Vox Sang. 2021 Jun 8. doi: 10.1111/vox.13123. Online ahead of print.
BACKGROUND AND OBJECTIVES: Shortage of blood during the severe acute respiratory syndrome-COV-2 (SARs-COV-2) pandemic impacted transfusion practice. The primary aim of the study is to assess management of acute haemolytic crisis (AHC) in glucose-6-phosphate dehydrogenase(G6PD)- deficient children during SARs-COV-2 pandemic, and then to assess blood donation situation and the role of telemedicine in management.
METHODS: Assessment of G6PD-deficient children attending the Emergency Department (ER) with AHC from 1 March 2020 for 5 months in comparison to same period in the previous 2 years, in three paediatric haematology centres. AHC cases presenting with infection were tested for SARs-COV-2 using RT-PCR. Children with Hb (50-65 g/L) and who were not transfused, were followed up using telemedicine with Hb re-checked in 24 h.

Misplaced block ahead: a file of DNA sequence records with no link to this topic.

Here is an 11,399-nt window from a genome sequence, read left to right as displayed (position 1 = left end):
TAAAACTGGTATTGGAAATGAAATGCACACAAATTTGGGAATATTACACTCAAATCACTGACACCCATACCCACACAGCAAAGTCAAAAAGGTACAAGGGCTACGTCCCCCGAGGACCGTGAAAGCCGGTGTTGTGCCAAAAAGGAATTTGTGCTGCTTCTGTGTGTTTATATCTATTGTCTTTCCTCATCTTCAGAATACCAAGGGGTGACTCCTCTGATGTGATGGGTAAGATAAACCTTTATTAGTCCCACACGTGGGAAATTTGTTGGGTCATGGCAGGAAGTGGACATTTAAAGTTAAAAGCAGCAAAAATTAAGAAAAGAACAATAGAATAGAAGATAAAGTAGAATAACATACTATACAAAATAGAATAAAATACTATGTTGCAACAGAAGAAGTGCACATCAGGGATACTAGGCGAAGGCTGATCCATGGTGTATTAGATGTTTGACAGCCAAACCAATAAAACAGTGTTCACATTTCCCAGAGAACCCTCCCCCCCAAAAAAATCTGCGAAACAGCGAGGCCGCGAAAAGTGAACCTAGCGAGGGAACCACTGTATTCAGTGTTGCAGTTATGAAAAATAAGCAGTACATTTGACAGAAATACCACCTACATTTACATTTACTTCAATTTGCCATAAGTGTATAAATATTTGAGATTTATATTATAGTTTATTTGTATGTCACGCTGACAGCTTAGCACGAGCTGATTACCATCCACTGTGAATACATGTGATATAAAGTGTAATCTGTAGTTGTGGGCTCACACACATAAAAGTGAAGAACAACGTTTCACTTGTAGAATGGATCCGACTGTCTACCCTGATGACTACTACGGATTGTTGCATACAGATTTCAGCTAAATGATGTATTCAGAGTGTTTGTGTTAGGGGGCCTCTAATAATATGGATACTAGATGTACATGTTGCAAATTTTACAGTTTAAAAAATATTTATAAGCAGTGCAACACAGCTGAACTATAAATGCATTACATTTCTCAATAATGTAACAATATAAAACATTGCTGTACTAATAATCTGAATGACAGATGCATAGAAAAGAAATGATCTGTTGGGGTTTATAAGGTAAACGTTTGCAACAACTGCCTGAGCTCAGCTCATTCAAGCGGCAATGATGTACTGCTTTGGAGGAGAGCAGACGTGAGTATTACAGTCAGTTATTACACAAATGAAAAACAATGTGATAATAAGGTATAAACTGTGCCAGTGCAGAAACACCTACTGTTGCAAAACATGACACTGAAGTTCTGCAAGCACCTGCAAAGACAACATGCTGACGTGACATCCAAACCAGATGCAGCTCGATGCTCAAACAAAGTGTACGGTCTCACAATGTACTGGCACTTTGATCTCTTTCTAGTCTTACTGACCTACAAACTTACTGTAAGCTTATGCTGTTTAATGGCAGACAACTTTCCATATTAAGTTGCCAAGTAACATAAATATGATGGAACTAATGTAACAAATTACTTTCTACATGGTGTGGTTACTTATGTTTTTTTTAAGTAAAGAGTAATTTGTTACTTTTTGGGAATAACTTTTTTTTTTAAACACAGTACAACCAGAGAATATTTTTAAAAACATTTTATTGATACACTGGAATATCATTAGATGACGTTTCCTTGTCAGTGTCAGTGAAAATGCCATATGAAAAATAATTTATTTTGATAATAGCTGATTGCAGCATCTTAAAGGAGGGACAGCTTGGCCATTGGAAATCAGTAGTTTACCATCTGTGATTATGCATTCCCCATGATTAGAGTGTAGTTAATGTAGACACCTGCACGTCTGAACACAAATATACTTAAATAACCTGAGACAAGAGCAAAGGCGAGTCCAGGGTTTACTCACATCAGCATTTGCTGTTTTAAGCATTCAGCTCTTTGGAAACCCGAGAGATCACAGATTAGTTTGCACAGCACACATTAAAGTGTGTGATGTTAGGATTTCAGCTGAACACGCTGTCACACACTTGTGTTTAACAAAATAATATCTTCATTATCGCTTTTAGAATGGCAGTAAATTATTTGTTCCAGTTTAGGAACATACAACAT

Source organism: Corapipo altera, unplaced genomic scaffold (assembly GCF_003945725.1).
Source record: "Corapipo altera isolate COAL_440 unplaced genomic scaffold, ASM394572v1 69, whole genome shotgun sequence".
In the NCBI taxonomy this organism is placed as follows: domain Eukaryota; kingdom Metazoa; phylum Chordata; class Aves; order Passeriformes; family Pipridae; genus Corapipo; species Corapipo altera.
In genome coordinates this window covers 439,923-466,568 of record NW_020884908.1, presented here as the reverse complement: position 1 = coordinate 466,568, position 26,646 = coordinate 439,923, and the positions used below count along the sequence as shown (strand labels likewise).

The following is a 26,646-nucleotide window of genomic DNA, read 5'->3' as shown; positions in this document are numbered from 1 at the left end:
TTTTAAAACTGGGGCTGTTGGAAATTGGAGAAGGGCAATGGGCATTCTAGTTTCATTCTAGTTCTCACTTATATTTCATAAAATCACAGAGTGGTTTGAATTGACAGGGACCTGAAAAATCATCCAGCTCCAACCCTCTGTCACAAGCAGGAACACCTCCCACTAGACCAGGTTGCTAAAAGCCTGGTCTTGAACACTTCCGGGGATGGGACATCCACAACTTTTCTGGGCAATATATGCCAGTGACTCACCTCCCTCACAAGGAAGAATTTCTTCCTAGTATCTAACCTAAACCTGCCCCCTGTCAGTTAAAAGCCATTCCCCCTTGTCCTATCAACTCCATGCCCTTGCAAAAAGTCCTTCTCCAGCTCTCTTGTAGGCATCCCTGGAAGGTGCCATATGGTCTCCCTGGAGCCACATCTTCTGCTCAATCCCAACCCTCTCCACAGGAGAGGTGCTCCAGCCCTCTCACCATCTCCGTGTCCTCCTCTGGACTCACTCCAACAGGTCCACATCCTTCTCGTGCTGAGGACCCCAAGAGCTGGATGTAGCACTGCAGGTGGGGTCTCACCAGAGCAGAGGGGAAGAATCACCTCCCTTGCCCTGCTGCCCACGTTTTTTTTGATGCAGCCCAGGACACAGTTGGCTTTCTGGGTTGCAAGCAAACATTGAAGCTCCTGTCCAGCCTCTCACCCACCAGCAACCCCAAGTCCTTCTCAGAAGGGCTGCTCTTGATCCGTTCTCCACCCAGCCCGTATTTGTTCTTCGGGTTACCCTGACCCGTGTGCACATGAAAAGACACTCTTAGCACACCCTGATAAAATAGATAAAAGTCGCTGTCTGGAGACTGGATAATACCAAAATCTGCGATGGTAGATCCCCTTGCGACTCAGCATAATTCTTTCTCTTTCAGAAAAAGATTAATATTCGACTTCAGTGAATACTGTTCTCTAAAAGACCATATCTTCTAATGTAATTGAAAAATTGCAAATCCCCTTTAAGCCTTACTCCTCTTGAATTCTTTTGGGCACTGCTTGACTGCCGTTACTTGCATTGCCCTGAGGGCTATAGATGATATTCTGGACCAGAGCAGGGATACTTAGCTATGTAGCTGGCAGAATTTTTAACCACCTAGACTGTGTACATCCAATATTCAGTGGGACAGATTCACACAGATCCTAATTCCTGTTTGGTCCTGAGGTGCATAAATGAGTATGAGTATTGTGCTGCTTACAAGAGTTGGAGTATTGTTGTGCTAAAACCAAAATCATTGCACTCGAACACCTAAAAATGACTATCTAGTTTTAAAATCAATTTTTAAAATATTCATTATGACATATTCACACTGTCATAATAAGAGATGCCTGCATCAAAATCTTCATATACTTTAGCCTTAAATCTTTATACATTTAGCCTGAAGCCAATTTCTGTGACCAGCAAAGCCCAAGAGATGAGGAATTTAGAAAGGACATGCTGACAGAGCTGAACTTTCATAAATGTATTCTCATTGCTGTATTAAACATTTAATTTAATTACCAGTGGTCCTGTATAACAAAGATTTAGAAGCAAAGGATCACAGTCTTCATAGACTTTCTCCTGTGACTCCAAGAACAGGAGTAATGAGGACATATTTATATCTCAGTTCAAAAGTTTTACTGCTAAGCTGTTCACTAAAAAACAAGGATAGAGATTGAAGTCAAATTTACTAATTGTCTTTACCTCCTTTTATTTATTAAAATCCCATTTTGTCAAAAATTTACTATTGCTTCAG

RESULTS: A 45% drop in ER visits due to G6PD deficiency-related AHC during SARs-COV-2 pandemic in comparison to the previous 2 years was observed. 10% of patients presented with fever and all tested negative for COVID-19 by RT-PCR. 33% of patients had Hb < 50 g/L and were all transfused. 50% had Hb between 50 and 65 g/L, half of them (n = 49) did not receive transfusion and only two patients (4%) required transfusion upon follow up. A restrictive transfusion strategy was adopted and one of the reasons was a 39% drop in blood donation in participating centres.
CONCLUSION: Fewer G6PD-deficient children with AHC visited the ER during SARs-COV-2 and most tolerated lower Hb levels. Telemedicine was an efficient tool to support their families. A restrictive transfusion strategy was clear in this study.